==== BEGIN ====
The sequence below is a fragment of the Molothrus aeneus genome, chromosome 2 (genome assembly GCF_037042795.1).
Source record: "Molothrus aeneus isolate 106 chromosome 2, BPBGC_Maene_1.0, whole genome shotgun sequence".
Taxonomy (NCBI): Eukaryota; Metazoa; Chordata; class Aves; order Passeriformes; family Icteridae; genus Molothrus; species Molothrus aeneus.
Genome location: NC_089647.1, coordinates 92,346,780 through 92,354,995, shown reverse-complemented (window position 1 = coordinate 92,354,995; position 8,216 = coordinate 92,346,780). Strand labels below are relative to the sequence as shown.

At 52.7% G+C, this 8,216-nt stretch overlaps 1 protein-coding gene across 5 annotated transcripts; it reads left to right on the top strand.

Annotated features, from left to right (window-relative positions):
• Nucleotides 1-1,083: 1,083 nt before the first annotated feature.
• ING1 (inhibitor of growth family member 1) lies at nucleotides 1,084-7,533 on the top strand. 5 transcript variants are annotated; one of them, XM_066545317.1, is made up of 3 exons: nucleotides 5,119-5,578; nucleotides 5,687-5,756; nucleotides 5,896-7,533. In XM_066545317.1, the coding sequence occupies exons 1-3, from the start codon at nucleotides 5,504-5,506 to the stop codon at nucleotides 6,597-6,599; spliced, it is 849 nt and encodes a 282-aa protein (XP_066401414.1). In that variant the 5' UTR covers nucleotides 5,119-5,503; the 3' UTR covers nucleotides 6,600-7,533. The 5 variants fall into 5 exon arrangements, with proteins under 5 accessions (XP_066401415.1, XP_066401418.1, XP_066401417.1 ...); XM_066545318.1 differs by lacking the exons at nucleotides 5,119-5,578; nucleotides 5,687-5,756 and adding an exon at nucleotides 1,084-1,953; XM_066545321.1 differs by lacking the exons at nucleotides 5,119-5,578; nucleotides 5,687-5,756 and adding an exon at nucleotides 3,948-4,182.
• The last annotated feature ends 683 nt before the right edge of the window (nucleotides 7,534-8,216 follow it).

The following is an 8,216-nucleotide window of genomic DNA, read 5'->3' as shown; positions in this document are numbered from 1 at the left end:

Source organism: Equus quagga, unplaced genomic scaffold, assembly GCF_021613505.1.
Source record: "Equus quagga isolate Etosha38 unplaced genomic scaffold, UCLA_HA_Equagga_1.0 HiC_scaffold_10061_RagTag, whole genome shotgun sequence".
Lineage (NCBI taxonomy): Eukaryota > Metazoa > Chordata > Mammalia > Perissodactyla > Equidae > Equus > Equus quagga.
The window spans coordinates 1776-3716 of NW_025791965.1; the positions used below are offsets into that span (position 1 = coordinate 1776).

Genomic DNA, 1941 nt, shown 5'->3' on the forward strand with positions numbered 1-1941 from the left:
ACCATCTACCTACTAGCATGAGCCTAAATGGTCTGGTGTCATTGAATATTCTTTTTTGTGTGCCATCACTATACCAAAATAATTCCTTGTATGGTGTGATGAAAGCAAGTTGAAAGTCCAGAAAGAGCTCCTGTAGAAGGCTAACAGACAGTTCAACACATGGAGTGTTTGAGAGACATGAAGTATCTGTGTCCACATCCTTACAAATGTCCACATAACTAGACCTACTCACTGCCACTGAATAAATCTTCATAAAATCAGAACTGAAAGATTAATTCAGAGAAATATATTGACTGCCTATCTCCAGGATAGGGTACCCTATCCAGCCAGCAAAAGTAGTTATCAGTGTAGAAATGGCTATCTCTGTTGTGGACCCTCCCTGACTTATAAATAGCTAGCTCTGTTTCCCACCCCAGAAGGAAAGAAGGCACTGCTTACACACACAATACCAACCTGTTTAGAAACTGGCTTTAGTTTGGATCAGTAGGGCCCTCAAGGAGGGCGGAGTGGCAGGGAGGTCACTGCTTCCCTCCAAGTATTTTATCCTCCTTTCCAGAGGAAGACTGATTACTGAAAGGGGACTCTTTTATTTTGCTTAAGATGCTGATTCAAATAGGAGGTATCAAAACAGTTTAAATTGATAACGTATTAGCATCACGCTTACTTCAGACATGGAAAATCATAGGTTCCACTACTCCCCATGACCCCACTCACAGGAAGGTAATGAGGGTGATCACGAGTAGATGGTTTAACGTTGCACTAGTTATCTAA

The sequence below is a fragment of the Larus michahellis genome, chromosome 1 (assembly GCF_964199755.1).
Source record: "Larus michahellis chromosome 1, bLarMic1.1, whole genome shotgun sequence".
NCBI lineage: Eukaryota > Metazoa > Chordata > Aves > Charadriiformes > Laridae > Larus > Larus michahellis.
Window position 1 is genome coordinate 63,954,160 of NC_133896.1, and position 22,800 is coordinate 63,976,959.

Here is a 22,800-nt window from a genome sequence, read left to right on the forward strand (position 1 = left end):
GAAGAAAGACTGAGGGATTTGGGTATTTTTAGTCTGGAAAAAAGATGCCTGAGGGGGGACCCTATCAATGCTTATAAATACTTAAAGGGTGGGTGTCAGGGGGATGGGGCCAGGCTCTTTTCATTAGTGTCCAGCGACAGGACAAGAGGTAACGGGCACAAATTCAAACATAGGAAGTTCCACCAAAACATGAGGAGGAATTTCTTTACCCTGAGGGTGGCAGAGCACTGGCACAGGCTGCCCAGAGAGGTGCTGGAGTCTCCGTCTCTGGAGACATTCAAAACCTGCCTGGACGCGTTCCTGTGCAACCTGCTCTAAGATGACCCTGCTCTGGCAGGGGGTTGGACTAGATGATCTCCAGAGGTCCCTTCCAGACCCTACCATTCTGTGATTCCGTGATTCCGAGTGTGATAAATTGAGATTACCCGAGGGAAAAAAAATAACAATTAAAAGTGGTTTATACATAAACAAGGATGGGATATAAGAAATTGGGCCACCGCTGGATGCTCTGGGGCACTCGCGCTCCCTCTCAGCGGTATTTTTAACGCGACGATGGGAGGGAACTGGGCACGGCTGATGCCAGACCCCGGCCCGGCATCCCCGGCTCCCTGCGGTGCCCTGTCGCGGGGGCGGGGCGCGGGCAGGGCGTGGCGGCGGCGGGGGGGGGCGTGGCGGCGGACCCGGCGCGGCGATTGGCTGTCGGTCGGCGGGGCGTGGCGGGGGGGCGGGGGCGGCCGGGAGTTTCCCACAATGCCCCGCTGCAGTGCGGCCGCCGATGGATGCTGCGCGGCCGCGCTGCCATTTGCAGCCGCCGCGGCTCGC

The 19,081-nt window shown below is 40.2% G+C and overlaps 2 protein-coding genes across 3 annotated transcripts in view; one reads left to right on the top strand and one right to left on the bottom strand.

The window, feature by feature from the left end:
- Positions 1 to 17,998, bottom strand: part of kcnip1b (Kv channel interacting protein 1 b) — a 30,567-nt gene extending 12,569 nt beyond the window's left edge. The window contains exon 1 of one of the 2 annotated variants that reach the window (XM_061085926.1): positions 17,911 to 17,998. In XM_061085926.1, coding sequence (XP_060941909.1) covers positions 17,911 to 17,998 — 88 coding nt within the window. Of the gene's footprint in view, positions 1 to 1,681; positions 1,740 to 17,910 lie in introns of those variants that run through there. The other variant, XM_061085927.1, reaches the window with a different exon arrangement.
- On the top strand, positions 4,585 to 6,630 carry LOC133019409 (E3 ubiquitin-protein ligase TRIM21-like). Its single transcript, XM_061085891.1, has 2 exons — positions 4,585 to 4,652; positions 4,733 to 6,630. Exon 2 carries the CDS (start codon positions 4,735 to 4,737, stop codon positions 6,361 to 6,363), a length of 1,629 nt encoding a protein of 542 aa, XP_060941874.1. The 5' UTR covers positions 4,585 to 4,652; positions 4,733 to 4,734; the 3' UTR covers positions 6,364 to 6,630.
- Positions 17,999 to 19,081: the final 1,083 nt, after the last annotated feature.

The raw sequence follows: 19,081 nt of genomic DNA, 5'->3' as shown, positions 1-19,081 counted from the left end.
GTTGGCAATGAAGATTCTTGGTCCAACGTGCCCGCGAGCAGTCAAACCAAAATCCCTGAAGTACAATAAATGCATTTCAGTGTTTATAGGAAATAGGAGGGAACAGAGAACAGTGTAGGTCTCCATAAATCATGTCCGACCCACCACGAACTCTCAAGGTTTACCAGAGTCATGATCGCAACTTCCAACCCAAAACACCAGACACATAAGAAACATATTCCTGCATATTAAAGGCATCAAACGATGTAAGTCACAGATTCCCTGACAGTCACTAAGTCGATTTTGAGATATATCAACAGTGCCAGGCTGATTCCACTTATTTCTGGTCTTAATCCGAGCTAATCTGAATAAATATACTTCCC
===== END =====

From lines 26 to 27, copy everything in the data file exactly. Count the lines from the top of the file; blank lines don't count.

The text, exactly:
- On the top strand, positions 4,585 to 6,630 carry LOC133019409 (E3 ubiquitin-protein ligase TRIM21-like). Its single transcript, XM_061085891.1, has 2 exons — positions 4,585 to 4,652; positions 4,733 to 6,630. Exon 2 carries the CDS (start codon positions 4,735 to 4,737, stop codon positions 6,361 to 6,363), a length of 1,629 nt encoding a protein of 542 aa, XP_060941874.1. The 5' UTR covers positions 4,585 to 4,652; positions 4,733 to 4,734; the 3' UTR covers positions 6,364 to 6,630.
- Positions 17,999 to 19,081: the final 1,083 nt, after the last annotated feature.